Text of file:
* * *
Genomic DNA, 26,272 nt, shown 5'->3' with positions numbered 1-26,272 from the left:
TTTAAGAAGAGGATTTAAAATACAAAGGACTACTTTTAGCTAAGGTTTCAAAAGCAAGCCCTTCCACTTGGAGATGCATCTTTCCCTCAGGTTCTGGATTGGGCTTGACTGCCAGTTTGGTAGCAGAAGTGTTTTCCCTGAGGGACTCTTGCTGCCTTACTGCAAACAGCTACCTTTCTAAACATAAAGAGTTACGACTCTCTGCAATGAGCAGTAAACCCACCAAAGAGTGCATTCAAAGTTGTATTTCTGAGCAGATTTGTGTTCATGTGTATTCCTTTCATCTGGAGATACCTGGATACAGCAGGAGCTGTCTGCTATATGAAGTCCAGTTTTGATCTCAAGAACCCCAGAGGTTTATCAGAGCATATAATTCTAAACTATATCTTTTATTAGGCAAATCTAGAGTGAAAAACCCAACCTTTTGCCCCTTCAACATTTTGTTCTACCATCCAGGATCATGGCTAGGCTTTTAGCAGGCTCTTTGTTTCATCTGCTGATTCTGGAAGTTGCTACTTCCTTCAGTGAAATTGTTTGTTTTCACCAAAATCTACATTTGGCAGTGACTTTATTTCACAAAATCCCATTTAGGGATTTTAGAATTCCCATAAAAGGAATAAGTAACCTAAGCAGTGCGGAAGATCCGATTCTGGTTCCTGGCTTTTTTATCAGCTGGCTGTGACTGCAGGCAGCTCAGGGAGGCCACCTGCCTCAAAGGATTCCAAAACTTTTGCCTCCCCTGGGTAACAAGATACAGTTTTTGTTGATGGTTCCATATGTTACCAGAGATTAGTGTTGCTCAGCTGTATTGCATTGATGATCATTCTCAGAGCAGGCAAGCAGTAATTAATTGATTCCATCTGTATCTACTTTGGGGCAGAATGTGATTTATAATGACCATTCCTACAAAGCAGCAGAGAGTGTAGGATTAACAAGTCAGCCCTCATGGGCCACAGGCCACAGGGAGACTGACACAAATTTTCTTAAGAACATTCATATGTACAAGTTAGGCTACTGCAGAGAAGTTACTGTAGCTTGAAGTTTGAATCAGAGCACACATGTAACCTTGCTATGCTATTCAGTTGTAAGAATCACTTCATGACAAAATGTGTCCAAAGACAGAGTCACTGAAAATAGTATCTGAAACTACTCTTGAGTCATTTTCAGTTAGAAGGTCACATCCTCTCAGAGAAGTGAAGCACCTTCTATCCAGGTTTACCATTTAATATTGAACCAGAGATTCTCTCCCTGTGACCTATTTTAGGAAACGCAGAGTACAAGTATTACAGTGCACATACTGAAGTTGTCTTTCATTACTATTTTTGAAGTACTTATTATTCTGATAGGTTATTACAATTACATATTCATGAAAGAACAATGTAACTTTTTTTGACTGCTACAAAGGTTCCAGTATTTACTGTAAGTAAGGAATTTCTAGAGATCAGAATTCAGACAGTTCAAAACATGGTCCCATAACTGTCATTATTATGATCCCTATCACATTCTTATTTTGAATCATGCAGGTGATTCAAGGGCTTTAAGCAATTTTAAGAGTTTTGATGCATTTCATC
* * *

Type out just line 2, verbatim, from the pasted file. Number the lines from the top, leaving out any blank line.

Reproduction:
TTTAAGAAGAGGATTTAAAATACAAAGGACTACTTTTAGCTAAGGTTTCAAAAGCAAGCCCTTCCACTTGGAGATGCATCTTTCCCTCAGGTTCTGGATTGGGCTTGACTGCCAGTTTGGTAGCAGAAGTGTTTTCCCTGAGGGACTCTTGCTGCCTTACTGCAAACAGCTACCTTTCTAAACATAAAGAGTTACGACTCTCTGCAATGAGCAGTAAACCCACCAAAGAGTGCATTCAAAGTTGTATTTCTGAGCAGATTTGTGTTCATGTGTATTCCTTTCATCTGGAGATACCTGGATACAGCAGGAGCTGTCTGCTATATGAAGTCCAGTTTTGATCTCAAGAACCCCAGAGGTTTATCAGAGCATATAATTCTAAACTATATCTTTTATTAGGCAAATCTAGAGTGAAAAACCCAACCTTTTGCCCCTTCAACATTTTGTTCTACCATCCAGGATCATGGCTAGGCTTTTAGCAGGCTCTTTGTTTCATCTGCTGATTCTGGAAGTTGCTACTTCCTTCAGTGAAATTGTTTGTTTTCACCAAAATCTACATTTGGCAGTGACTTTATTTCACAAAATCCCATTTAGGGATTTTAGAATTCCCATAAAAGGAATAAGTAACCTAAGCAGTGCGGAAGATCCGATTCTGGTTCCTGGCTTTTTTATCAGCTGGCTGTGACTGCAGGCAGCTCAGGGAGGCCACCTGCCTCAAAGGATTCCAAAACTTTTGCCTCCCCTGGGTAACAAGATACAGTTTTTGTTGATGGTTCCATATGTTACCAGAGATTAGTGTTGCTCAGCTGTATTGCATTGATGATCATTCTCAGAGCAGGCAAGCAGTAATTAATTGATTCCATCTGTATCTACTTTGGGGCAGAATGTGATTTATAATGACCATTCCTACAAAGCAGCAGAGAGTGTAGGATTAACAAGTCAGCCCTCATGGGCCACAGGCCACAGGGAGACTGACACAAATTTTCTTAAGAACATTCATATGTACAAGTTAGGCTACTGCAGAGAAGTTACTGTAGCTTGAAGTTTGAATCAGAGCACACATGTAACCTTGCTATGCTATTCAGTTGTAAGAATCACTTCATGACAAAATGTGTCCAAAGACAGAGTCACTGAAAATAGTATCTGAAACTACTCTTGAGTCATTTTCAGTTAGAAGGTCACATCCTCTCAGAGAAGTGAAGCACCTTCTATCCAGGTTTACCATTTAATATTGAACCAGAGATTCTCTCCCTGTGACCTATTTTAGGAAACGCAGAGTACAAGTATTACAGTGCACATACTGAAGTTGTCTTTCATTACTATTTTTGAAGTACTTATTATTCTGATAGGTTATTACAATTACATATTCATGAAAGAACAATGTAACTTTTTTTGACTGCTACAAAGGTTCCAGTATTTACTGTAAGTAAGGAATTTCTAGAGATCAGAATTCAGACAGTTCAAAACATGGTCCCATAACTGTCATTATTATGATCCCTATCACATTCTTATTTTGAATCATGCAGGTGATTCAAGGGCTTTAAGCAATTTTAAGAGTTTTGATGCATTTCATC